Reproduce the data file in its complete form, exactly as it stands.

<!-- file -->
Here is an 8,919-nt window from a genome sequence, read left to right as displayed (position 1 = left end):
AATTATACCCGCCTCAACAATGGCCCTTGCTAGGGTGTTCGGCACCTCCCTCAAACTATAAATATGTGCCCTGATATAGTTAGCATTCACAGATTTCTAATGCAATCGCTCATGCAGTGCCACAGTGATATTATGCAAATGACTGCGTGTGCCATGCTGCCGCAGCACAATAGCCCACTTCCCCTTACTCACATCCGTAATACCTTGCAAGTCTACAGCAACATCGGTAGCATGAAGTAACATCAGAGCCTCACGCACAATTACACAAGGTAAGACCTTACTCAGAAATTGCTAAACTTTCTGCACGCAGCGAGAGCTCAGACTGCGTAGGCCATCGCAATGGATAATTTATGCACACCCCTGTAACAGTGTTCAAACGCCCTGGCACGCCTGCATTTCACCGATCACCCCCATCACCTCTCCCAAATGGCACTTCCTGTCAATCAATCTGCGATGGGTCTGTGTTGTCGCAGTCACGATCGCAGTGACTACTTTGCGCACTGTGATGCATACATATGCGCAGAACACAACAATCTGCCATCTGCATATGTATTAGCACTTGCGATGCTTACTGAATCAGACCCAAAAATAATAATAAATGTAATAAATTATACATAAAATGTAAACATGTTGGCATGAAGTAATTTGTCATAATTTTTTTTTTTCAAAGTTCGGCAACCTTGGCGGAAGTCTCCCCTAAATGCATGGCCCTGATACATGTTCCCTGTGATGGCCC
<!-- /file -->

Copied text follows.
Here is an 8,919-nt window from a genome sequence, read left to right as displayed (position 1 = left end):
AATTATACCCGCCTCAACAATGGCCCTTGCTAGGGTGTTCGGCACCTCCCTCAAACTATAAATATGTGCCCTGATATAGTTAGCATTCACAGATTTCTAATGCAATCGCTCATGCAGTGCCACAGTGATATTATGCAAATGACTGCGTGTGCCATGCTGCCGCAGCACAATAGCCCACTTCCCCTTACTCACATCCGTAATACCTTGCAAGTCTACAGCAACATCGGTAGCATGAAGTAACATCAGAGCCTCACGCACAATTACACAAGGTAAGACCTTACTCAGAAATTGCTAAACTTTCTGCACGCAGCGAGAGCTCAGACTGCGTAGGCCATCGCAATGGATAATTTATGCACACCCCTGTAACAGTGTTCAAACGCCCTGGCACGCCTGCATTTCACCGATCACCCCCATCACCTCTCCCAAATGGCACTTCCTGTCAATCAATCTGCGATGGGTCTGTGTTGTCGCAGTCACGATCGCAGTGACTACTTTGCGCACTGTGATGCATACATATGCGCAGAACACAACAATCTGCCATCTGCATATGTATTAGCACTTGCGATGCTTACTGAATCAGACCCAAAAATAATAATAAATGTAATAAATTATACATAAAATGTAAACATGTTGGCATGAAGTAATTTGTCATAATTTTTTTTTTTCAAAGTTCGGCAACCTTGGCGGAAGTCTCCCCTAAATGCATGGCCCTGATACATGTTCCCTGTGATGGCCC